How Sparta became spartan
At the time of the Trojan War at the end of the Bronze Age, Sparta was already one of the leading towns in Greece. Helen, the actual cause of the Trojan War came from Sparta, where she was the wife of the king, Menelaus. Indeed Sparta lies in one of the few fertile valleys in the southern part of Greece known as the Peloponnese, and thus was inevitably always the site of a major settlement. (Click here for more on Mycenean Sparta)
However crucial change came in the eighth and seventh centuries BC when Sparta conquered its neighbour Messene which occupies the other major fertile valley on the western side of the Peloponnese separated from Sparta by the fierce mountain ranges of Taygetus. The Messenians were turned into an underclass called Helots, and in order to keep them subjugated, Sparta had to turn itself into a military state where the subjugation of the Helots became the prime object of life.
At first, the results of the conquest were beneficial, and Sparta came to the forefront of the developments of archaic Greek society, and poets such as Tyrtaeus and Alcman were among the leading poets of archaic Greece. The artistic merits of archaic Sparta were only recognised in the early decades of the 20th century with the excavations by the British School of the shrine of Artemis Orthia. This was one of the oldest shrines in Sparta, rather remote from the rest of ancient Sparta, on the other side of the modern town from the Acropolis, down by the river. The temple was extensively altered by the Romans, but underlying the Roman alterations were found a huge number of votive offerings of the archaic period — terracotta masks, carved ivories, and above all, little lead figurines, which were found by the thousand. These are the offerings of ordinary pilgrims and tend to be somewhat crude, but nevertheless they are very lively. They caused a revelation, showing that Sparta at this time was artistically the equal of the other states of the emerging Greek civilisation. (Click here for Artemis Orthia)
|Two of the lead plaques found at the temple of Artemis Orthia, which first demonstrated the quality of early Spartan metalworking. Left is a musician(?), right a gorgon|
However at the end of the sixth century, suddenly all the artistic produce ceases, its pottery becomes totally utilitarian, bronzes are no longer exported, and buildings were so utilitarian that none have survived. The Spartans apparently still continued to live in five villages scattered throughout the area of modern Sparta — there was no town centre. As Thucydides said perceptively, if a future generation were to visit Sparta, they would not believe that it was once the most powerful state in all of Greece.
What happened to cause these changes? I believe that one of the least recognized aspects of the new constitution is that the Spartans rejected money. This was the time at the end of the sixth century, when the other states in Greece were suddenly adopting this strange new thing called money, and the strange and rather upsetting new economics that went with it. The Spartans were suspicious. This money-thing was very troubling. Their whole society had been set up to keep the Helots, the conquered Messenians, under control. Theirs was a very warlike, very structured society, and this money thing threatened to bring in a new flexibility which was very unsettling.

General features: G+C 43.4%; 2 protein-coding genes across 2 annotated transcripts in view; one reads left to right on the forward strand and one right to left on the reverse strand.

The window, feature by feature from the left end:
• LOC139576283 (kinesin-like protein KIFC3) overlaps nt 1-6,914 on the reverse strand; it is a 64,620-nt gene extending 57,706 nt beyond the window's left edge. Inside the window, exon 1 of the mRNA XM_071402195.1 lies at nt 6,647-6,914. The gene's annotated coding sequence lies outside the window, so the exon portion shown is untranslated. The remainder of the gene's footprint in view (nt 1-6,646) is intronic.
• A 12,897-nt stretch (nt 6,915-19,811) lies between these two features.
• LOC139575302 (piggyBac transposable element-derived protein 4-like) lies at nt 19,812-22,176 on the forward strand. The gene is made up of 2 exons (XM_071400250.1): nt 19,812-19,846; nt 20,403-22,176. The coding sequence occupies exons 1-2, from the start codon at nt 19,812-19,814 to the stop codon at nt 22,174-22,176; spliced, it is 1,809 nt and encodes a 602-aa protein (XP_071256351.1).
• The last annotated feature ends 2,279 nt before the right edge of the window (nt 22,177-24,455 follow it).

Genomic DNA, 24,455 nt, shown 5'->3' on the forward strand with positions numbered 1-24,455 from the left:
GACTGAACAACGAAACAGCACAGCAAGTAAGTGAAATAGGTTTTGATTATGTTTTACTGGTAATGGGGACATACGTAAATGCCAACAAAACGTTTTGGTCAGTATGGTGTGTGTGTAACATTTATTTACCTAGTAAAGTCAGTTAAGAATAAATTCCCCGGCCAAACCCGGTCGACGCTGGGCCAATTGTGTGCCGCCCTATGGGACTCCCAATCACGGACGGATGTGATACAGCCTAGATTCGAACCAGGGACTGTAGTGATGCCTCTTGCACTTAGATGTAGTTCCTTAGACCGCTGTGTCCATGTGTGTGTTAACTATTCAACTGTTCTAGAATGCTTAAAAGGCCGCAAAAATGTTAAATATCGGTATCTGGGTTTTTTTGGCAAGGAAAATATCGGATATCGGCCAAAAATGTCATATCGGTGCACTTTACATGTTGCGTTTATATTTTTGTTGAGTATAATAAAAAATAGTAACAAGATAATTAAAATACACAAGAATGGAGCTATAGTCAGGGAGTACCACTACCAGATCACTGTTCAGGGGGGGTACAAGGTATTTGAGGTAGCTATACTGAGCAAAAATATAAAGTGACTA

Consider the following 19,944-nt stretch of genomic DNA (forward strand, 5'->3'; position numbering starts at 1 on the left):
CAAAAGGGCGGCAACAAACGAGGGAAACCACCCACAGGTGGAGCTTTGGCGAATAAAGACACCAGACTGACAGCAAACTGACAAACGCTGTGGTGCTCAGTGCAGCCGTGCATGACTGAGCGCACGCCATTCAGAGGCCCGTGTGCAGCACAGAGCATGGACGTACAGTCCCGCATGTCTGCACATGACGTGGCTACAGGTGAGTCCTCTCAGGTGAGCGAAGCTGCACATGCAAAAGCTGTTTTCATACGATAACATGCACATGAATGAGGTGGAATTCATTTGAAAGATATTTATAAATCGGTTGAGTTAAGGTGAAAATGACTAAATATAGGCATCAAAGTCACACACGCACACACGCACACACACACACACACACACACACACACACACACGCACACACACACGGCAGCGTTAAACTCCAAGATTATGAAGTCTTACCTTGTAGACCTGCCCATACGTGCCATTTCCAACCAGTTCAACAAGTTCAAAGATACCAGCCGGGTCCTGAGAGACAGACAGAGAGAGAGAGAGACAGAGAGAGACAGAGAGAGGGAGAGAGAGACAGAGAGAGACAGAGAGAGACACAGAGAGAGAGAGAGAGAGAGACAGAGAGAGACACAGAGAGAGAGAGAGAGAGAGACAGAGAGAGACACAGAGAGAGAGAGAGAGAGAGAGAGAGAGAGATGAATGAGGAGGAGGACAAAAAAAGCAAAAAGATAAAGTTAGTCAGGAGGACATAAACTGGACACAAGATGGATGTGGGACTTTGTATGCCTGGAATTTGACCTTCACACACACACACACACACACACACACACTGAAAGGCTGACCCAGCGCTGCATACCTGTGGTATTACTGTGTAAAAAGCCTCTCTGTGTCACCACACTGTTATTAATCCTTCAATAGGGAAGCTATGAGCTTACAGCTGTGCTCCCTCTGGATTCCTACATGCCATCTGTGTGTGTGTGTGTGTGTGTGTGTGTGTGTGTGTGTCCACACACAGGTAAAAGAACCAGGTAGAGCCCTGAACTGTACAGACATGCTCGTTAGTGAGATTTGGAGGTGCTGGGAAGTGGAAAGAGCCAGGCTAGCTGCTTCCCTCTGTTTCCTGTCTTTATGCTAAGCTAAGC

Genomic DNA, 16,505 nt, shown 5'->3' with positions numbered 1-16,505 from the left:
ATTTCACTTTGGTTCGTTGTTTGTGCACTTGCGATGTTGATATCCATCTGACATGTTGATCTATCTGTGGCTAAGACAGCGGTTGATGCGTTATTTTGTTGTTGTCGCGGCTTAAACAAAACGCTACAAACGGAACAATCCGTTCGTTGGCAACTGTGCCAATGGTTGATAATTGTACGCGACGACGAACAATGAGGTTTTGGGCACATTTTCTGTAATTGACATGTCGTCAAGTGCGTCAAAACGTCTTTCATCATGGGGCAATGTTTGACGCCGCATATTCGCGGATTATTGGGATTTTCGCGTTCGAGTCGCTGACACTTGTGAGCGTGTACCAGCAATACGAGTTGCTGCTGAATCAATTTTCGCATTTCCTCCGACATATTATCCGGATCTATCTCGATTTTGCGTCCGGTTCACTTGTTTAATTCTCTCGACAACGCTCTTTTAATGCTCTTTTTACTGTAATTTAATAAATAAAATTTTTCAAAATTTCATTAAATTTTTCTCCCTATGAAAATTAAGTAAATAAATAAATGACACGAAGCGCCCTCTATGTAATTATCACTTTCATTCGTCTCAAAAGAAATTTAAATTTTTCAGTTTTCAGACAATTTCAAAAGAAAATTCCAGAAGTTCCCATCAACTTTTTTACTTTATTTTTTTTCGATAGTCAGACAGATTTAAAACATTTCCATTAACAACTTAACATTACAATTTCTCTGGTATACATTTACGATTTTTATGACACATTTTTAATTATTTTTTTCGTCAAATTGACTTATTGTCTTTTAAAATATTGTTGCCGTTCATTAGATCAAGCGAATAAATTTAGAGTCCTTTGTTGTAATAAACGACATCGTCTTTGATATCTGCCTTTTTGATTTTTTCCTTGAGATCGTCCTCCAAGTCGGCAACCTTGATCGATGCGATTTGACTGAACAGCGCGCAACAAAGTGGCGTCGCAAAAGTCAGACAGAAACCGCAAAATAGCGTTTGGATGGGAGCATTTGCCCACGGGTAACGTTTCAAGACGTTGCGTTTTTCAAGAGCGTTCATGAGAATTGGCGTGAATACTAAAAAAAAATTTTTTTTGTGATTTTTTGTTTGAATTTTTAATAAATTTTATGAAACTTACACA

The trouble with money is that it brings choice. Under the Spartan system, every Spartan was required to contribute to the mess a given amount of food acquired from his Helot: a medimnos of barley-meal every month, eight choes of wine, five minas of cheese, and half a mina of figs: Plutarch gives the exact amount, though we do not quite know what the measures mean.
Money does not come into this – the amounts are given by measures. However if money were to be introduced, he could go out and buy extra food for himself. He could also use the money to improve his home and perhaps find his home more comfortable than the communal mess. And above all, money always threatens to introduce the ‘middle-classes’ — small farmers, millers, and bakers, specialists who can live off their wits without being beholden to the state and therefore very suspect to those who wanted to introduce equality. And without perhaps putting it into so many words, the Spartans may well have sensed all this, and were suspicious.
I believe that there must have been a formal meeting in the Spartan assembly at which a debate took place and they formally decided not to use money. All the writers agree that Sparta rejected money — indeed there is no Spartan money, not until the third century — and the Greek writers accept that this was an important part of the constitution. However the corollary of this is that the money could not be rejected before money was invented, and therefore this could not have happened before around 525, the middle of the last half of the sixth century, when money reached mainland Greece. How far this rejection of money caused the other changes one cannot say. But I suspect that the rejection of money was part of a package in which Sparta deliberately rejected ‘civilisation’ and formalised the adoption of the other characteristics of its barbaric society (or ‘constitution’).
On to Artemis Orthia